4. Humble Indie Bundle
If you’re a gamer who has spent time on the internet, then no doubt you’ve come across the Humble Bundle – a package of games released at irregular intervals for you to snatch up at a modest price – whatever you can afford. It’s a great opportunity for both poor gamers and developers alike as they get to make an impression while you get a group of games that are guaranteed to be enjoyable.
The money that you give can be split between different groups, in whatever way you like, whether that be giving money to the developers, to worthwhile charities or to the Humble Bundle itself. However, rather than just letting you be stingy and just give a dollar, they have an extra game that you only receive once you’ve donated enough money. They understand that gamers can’t always afford to give to charities and carry on their hobby while also trying to survive in a world that seemingly has no money for you, and so this little beauty really allows you to do all three. So far, with the help of people just like you, they have managed to raise millions of dollars – with a large amount going to the available charities, Child’s Play and the Electronic Frontier Foundation. If that doesn’t make you feel good about yourself, I don’t know what will.
5. Call of the Community
This final example is one that not many people have heard of, yet one that will no doubt grow in popularity overtime. Set up and carried out by some of your favourite gaming YouTubers, this event invites people from all around to see who really is the best at Call of Duty. However, unlike some competitions out there, this isn’t nearly as serious and allows everyone to enjoy themselves, whether they win, lose or just sit back and watch the action.
What’s nice about this event is that no-one is breathing down your neck telling you to donate, but if you do look forward to watching people blow each other up, a few pennies out of your pocket is always welcome. This tactic obviously works too, as after just two events, this team has managed to raise over $40000 with just two events. Sign-ups for the third are open now though if you do wish to show off your skills. Just don’t forget – while you’re giving an unsuspecting victim a grenade, why not give some money to go with it?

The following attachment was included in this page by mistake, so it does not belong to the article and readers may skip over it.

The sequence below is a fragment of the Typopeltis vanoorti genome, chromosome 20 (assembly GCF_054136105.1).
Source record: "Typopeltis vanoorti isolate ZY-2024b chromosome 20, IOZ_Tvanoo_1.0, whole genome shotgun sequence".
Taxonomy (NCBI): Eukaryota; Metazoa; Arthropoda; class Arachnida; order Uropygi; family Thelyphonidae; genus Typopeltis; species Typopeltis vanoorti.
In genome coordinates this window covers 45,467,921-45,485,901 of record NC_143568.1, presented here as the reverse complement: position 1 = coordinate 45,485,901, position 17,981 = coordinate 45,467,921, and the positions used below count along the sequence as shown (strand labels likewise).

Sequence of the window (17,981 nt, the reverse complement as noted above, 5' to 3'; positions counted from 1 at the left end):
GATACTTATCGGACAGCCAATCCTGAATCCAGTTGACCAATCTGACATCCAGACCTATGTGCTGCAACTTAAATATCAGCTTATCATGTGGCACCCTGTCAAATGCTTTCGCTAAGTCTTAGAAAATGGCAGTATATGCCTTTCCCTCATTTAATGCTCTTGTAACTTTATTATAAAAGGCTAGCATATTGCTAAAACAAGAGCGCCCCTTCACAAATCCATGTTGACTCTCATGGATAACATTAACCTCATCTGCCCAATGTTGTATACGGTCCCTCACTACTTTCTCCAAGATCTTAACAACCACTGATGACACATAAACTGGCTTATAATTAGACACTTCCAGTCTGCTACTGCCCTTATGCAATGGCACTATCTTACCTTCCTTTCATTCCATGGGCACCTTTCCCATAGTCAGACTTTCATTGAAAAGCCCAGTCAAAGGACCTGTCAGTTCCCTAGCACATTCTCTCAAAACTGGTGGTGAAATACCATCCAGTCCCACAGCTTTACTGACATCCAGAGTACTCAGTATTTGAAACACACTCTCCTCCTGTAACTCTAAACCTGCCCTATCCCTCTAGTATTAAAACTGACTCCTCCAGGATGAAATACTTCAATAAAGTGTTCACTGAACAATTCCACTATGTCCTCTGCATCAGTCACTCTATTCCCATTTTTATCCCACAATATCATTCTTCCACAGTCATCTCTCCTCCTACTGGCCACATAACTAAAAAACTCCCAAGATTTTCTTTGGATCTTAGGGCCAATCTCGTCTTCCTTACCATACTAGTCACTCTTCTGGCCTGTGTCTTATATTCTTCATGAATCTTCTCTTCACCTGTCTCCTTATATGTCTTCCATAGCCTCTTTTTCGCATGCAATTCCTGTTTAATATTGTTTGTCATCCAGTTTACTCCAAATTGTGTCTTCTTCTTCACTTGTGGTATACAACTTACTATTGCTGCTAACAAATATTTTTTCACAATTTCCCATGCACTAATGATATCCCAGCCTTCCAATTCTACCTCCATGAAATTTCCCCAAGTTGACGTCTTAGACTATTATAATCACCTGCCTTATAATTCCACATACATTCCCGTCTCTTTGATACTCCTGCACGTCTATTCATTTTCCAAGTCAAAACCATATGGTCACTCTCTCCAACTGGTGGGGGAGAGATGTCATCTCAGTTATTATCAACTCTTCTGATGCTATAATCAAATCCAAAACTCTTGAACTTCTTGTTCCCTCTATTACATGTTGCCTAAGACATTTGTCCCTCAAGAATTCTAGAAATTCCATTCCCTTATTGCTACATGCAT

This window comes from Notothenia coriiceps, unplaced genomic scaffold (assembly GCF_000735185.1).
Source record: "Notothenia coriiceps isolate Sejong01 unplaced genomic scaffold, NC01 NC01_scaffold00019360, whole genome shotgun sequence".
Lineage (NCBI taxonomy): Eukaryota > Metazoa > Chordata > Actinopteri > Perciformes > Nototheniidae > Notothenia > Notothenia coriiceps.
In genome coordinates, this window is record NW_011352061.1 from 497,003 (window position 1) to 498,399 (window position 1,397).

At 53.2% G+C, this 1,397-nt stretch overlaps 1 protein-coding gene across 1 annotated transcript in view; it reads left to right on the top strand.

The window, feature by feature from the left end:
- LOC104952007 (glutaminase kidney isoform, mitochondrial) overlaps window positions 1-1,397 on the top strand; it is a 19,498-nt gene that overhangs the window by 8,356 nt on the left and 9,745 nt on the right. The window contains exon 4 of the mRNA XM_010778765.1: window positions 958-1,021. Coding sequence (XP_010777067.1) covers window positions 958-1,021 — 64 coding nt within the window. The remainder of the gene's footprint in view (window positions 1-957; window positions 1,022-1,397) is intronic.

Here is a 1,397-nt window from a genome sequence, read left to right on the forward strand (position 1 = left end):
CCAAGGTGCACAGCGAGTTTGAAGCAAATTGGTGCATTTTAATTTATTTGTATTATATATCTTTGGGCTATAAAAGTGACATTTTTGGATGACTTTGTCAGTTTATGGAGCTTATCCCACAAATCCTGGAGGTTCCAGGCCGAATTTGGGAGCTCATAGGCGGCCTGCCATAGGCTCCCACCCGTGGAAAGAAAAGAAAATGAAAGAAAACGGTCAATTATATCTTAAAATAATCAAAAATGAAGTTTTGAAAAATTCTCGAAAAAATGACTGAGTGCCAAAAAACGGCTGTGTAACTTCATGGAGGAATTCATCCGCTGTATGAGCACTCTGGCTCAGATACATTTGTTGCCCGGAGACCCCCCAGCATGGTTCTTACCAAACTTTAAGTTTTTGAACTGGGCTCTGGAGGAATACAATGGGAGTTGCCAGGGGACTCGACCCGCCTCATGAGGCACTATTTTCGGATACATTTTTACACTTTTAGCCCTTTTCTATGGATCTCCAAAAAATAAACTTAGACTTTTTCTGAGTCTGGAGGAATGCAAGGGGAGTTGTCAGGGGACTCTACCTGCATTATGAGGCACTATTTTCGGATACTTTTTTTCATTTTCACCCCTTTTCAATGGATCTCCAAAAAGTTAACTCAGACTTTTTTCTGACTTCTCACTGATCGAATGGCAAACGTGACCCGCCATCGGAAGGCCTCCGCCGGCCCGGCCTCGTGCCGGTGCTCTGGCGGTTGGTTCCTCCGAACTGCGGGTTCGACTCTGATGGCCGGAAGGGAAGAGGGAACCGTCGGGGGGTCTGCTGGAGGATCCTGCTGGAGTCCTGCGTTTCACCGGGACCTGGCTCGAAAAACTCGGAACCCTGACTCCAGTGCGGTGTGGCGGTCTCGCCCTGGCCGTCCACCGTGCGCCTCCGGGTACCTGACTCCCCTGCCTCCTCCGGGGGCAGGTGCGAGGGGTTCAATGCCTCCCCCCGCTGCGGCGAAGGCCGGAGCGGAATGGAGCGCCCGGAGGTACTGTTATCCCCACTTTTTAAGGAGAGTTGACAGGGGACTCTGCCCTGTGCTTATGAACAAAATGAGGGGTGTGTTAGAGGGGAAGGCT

The individuals and people supporting them (yes, I do mean you) are inspirational and I hope to join them in being so by doing my own bit for charity. On Tuesday 24th July 2012 (just 3 days time, eek!) I’m planning to shave all my hair off in order to raise funds for Cancer Research UK. Sure, it’s not to do with games, though if you want to give me ideas, I can always think about shaving a character or logo into my hair once it starts to grow back. It’s great to see so much support from the people around me as well, even people I don’t know personally, yet the majority are still gamers.
So to the people who assume what gamers may or may not be doing, stop caring about us for a few minutes of your life and start caring about the people who need your help, please.
Have you done something for charity or know others who have? Let us know! And if you do feel like helping me along, check out www.justgiving.com/shavesian